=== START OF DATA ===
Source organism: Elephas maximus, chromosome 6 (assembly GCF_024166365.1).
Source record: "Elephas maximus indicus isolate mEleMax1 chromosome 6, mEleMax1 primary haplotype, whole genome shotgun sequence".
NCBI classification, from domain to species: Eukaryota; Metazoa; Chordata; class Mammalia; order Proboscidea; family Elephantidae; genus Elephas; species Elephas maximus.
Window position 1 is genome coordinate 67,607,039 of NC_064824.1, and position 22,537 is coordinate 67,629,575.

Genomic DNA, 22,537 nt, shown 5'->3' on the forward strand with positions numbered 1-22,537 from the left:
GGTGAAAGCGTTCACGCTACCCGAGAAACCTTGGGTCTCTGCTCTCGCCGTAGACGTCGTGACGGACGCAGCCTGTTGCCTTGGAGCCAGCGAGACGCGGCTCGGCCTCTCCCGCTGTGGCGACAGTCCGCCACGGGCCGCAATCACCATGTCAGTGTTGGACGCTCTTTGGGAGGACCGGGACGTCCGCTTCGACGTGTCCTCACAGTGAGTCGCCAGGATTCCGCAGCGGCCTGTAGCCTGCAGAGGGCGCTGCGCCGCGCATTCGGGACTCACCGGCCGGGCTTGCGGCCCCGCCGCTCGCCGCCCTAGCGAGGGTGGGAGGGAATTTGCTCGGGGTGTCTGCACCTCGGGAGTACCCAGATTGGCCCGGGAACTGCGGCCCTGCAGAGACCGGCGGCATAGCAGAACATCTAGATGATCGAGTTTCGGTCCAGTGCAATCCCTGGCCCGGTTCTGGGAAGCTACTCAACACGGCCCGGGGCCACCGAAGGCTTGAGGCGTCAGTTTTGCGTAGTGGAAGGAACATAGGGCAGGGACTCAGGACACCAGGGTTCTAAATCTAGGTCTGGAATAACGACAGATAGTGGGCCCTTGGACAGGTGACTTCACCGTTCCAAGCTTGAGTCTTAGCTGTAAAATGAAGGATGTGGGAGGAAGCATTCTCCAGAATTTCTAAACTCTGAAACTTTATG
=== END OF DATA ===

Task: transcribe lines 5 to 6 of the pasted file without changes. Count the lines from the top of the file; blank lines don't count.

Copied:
Genomic DNA, 22,537 nt, shown 5'->3' on the forward strand with positions numbered 1-22,537 from the left:
GGTGAAAGCGTTCACGCTACCCGAGAAACCTTGGGTCTCTGCTCTCGCCGTAGACGTCGTGACGGACGCAGCCTGTTGCCTTGGAGCCAGCGAGACGCGGCTCGGCCTCTCCCGCTGTGGCGACAGTCCGCCACGGGCCGCAATCACCATGTCAGTGTTGGACGCTCTTTGGGAGGACCGGGACGTCCGCTTCGACGTGTCCTCACAGTGAGTCGCCAGGATTCCGCAGCGGCCTGTAGCCTGCAGAGGGCGCTGCGCCGCGCATTCGGGACTCACCGGCCGGGCTTGCGGCCCCGCCGCTCGCCGCCCTAGCGAGGGTGGGAGGGAATTTGCTCGGGGTGTCTGCACCTCGGGAGTACCCAGATTGGCCCGGGAACTGCGGCCCTGCAGAGACCGGCGGCATAGCAGAACATCTAGATGATCGAGTTTCGGTCCAGTGCAATCCCTGGCCCGGTTCTGGGAAGCTACTCAACACGGCCCGGGGCCACCGAAGGCTTGAGGCGTCAGTTTTGCGTAGTGGAAGGAACATAGGGCAGGGACTCAGGACACCAGGGTTCTAAATCTAGGTCTGGAATAACGACAGATAGTGGGCCCTTGGACAGGTGACTTCACCGTTCCAAGCTTGAGTCTTAGCTGTAAAATGAAGGATGTGGGAGGAAGCATTCTCCAGAATTTCTAAACTCTGAAACTTTATG